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Emergency satellite phones to be installed in Kootenay National Park

“There will be a satellite emergency call box along the highway roughly every 15 minutes of driving time,” said Rick Kubian, the superintendent of Lake Louise, Yoho and Kootenay.
20200713 Marble Canyon 0022
Marble Canyon, in Kootenay National Park was the scene of a drowning and river rescue in August, 2020. An emergency satellite phone will be installed at the day-use area and three other locations in Kootenay National Park. EVAN BUHLER RMO PHOTO

KOOTENAY NATIONAL PARK – Emergency satellite communication phones will be installed along the highway in Kootenay National Park, most of which falls within a cell coverage dead zone.

Once set up as weather allows, the emergency satellite phones will be available at Marble Canyon day-use area, Simpson River trailhead, Kootenay Crossing operations centre and Kootenay River day-use area.

Parks Canada officials say there is currently no cell coverage or WiFi along most of the 105-kilometre stretch of Highway 93 South between Castle Mountain and Radium Hot Springs.

“There will be a satellite emergency call box along the highway roughly every 15 minutes of driving time,” said Rick Kubian, the superintendent of Lake Louise, Yoho and Kootenay.

It is a joint project between Parks Canada and the B.C. Ministry of Transportation and Infrastructure. B.C. is paying $40,000 toward purchase and installation of emergency phones and Parks Canada will be responsible for covering the remaining purchase and installation costs, operational costs and will maintain the emergency telephones once the project is complete. The total cost of purchase and installation is currently estimated at $80,000.

The project, in large part, was motivated by the upcoming major provincial twinning construction project on the Trans-Canada Highway in Kicking Horse Canyon, which requires diverting traffic through Kootenay National Park.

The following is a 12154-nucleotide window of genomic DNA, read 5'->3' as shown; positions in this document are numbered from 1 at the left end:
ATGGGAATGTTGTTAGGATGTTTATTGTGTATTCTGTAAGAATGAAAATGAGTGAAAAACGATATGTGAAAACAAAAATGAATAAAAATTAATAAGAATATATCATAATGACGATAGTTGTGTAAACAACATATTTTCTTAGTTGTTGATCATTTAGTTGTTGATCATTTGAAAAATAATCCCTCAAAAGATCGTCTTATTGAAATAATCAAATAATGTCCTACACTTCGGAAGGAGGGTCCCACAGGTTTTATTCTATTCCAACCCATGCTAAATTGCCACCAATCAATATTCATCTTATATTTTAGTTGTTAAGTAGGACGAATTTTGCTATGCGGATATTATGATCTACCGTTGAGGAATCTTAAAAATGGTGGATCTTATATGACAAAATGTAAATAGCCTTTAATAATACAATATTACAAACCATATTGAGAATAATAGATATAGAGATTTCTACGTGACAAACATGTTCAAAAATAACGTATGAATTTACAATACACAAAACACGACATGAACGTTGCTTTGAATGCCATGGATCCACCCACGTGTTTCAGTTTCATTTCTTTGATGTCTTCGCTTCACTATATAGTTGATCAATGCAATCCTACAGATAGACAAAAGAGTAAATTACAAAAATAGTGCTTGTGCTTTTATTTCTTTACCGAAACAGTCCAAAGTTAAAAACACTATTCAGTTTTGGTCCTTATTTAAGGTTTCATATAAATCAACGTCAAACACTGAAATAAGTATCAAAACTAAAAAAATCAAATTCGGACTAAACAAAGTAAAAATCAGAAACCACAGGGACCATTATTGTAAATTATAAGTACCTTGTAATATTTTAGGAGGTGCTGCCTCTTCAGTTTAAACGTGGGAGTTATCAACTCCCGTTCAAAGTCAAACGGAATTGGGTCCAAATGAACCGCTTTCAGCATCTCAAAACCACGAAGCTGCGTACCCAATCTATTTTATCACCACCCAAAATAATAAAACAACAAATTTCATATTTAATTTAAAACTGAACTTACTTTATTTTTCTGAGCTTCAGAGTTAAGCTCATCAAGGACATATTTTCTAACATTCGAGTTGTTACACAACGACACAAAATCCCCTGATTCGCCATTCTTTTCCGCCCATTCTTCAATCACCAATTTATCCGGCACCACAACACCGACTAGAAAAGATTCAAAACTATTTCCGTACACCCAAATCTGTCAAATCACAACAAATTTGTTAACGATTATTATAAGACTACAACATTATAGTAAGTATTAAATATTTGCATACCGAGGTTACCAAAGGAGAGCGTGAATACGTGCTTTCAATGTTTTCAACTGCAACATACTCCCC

This fourth and final stage, which includes twinning the remaining final 4.8-kilometres, will lead to significant traffic disruptions, ranging from 20-minute stoppages to overnight and multi-day closures during off-peak shoulder seasons.

The first extended Trans-Canada Highway closure requiring motorists to use Highways 93 and 95 as an alternative route will have a duration of approximately one month, from April 12 to May 14, 2021.

The highway construction project is expected to be completed in winter 2023-24.

“With this project happening, we saw a need in improving emergency communications throughout Kootenay National Park,” Kubian said.

The three-year average for visitation statistics for Kootenay National Park from April 1 to March 31 each year are about 525,500. There's an average 2,500 vehicles a day on the highway.

For more than 25 years, there has been an emergency telephone at Parks Canada’s Kootenay Crossing operations centre.

This phone service will be replaced with new satellite technology and three additional satellite phones will be installed as weather conditions permit. The satellite phones connect directly to Banff Dispatch for 24/7 emergency services.

New highway signs will be installed and existing signs modified to include an SOS symbol. Mileage markers will also be installed along the highway to help travellers determine their precise location when reporting an emergency.

Aside from travellers just passing through Kootenay National Park on the highway, this mountain park also sees throngs of visitors every year at popular tourist spots.

While there are traffic accidents, there have also been several incidents in the backcountry and front country areas, such as a drowning at Marble Canyon last summer.

“It wasn’t just road services that we were thinking about,” Kubian said.

“There are other incidents that occur in Kootenay National Park from time to time, and this new communication system will be an advantage.”

It’s also hoped the satellite communication system will lead to better response times from emergency services, given quicker response times can prove critical to a patient’s outcome.

“No longer are we relying on somebody making it out to cell service, or to find a Parks Canada employee, which was always the case,” Kubian said.

“This will tighten up the linkage of the initial report making it through to Banff Dispatch.”

Parks Canada still advises people to plan ahead when travelling through Kootenay National Park.

“It is still a remote stretch of highway that’s subject to varying weather conditions,” Kubian said.

“We want to remind the public this will improve emergency communications, but at the same time, it’s everyone’s responsibility to plan ahead and travel safely.”

When complete, emergency phones will be available at: